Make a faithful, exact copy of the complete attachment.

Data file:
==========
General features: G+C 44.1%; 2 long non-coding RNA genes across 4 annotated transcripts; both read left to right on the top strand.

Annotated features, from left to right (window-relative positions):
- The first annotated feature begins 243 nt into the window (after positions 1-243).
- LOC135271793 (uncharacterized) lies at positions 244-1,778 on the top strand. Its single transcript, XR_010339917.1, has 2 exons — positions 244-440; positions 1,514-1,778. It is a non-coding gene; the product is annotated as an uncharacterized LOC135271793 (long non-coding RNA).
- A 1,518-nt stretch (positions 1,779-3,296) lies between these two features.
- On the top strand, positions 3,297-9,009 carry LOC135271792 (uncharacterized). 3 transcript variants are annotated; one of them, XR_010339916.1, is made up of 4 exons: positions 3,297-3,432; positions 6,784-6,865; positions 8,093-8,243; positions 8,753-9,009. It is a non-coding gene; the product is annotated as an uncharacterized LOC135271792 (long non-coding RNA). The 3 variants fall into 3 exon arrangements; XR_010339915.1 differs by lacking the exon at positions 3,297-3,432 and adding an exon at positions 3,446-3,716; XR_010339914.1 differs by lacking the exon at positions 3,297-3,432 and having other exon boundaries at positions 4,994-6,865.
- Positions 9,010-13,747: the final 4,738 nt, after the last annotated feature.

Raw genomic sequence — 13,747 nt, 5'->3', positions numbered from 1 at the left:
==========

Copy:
General features: G+C 44.1%; 2 long non-coding RNA genes across 4 annotated transcripts; both read left to right on the top strand.

Annotated features, from left to right (window-relative positions):
- The first annotated feature begins 243 nt into the window (after positions 1-243).
- LOC135271793 (uncharacterized) lies at positions 244-1,778 on the top strand. Its single transcript, XR_010339917.1, has 2 exons — positions 244-440; positions 1,514-1,778. It is a non-coding gene; the product is annotated as an uncharacterized LOC135271793 (long non-coding RNA).
- A 1,518-nt stretch (positions 1,779-3,296) lies between these two features.
- On the top strand, positions 3,297-9,009 carry LOC135271792 (uncharacterized). 3 transcript variants are annotated; one of them, XR_010339916.1, is made up of 4 exons: positions 3,297-3,432; positions 6,784-6,865; positions 8,093-8,243; positions 8,753-9,009. It is a non-coding gene; the product is annotated as an uncharacterized LOC135271792 (long non-coding RNA). The 3 variants fall into 3 exon arrangements; XR_010339915.1 differs by lacking the exon at positions 3,297-3,432 and adding an exon at positions 3,446-3,716; XR_010339914.1 differs by lacking the exon at positions 3,297-3,432 and having other exon boundaries at positions 4,994-6,865.
- Positions 9,010-13,747: the final 4,738 nt, after the last annotated feature.

Raw genomic sequence — 13,747 nt, 5'->3', positions numbered from 1 at the left: